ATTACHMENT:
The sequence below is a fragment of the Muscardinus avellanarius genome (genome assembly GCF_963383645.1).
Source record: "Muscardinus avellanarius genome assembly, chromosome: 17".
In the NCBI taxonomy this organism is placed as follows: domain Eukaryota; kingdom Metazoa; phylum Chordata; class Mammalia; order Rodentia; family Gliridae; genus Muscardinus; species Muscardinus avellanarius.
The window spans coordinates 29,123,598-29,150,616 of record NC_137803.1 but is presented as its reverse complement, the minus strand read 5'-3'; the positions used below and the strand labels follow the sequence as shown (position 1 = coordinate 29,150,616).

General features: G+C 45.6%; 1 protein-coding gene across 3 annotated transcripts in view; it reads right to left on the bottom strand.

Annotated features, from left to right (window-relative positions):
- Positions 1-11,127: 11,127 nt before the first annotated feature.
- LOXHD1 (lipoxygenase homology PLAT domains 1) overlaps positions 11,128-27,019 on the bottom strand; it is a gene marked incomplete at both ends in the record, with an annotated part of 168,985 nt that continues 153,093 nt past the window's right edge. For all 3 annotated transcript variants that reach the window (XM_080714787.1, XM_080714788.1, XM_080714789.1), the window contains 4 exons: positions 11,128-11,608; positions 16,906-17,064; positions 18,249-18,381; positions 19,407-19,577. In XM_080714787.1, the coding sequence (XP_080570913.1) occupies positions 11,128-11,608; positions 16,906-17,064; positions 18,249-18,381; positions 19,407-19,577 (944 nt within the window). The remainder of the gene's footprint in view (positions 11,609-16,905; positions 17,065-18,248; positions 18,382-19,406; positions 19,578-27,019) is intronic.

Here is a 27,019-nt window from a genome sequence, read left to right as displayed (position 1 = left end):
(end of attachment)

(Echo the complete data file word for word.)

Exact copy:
The sequence below is a fragment of the Muscardinus avellanarius genome (genome assembly GCF_963383645.1).
Source record: "Muscardinus avellanarius genome assembly, chromosome: 17".
In the NCBI taxonomy this organism is placed as follows: domain Eukaryota; kingdom Metazoa; phylum Chordata; class Mammalia; order Rodentia; family Gliridae; genus Muscardinus; species Muscardinus avellanarius.
The window spans coordinates 29,123,598-29,150,616 of record NC_137803.1 but is presented as its reverse complement, the minus strand read 5'-3'; the positions used below and the strand labels follow the sequence as shown (position 1 = coordinate 29,150,616).

General features: G+C 45.6%; 1 protein-coding gene across 3 annotated transcripts in view; it reads right to left on the bottom strand.

Annotated features, from left to right (window-relative positions):
- Positions 1-11,127: 11,127 nt before the first annotated feature.
- LOXHD1 (lipoxygenase homology PLAT domains 1) overlaps positions 11,128-27,019 on the bottom strand; it is a gene marked incomplete at both ends in the record, with an annotated part of 168,985 nt that continues 153,093 nt past the window's right edge. For all 3 annotated transcript variants that reach the window (XM_080714787.1, XM_080714788.1, XM_080714789.1), the window contains 4 exons: positions 11,128-11,608; positions 16,906-17,064; positions 18,249-18,381; positions 19,407-19,577. In XM_080714787.1, the coding sequence (XP_080570913.1) occupies positions 11,128-11,608; positions 16,906-17,064; positions 18,249-18,381; positions 19,407-19,577 (944 nt within the window). The remainder of the gene's footprint in view (positions 11,609-16,905; positions 17,065-18,248; positions 18,382-19,406; positions 19,578-27,019) is intronic.

Here is a 27,019-nt window from a genome sequence, read left to right as displayed (position 1 = left end):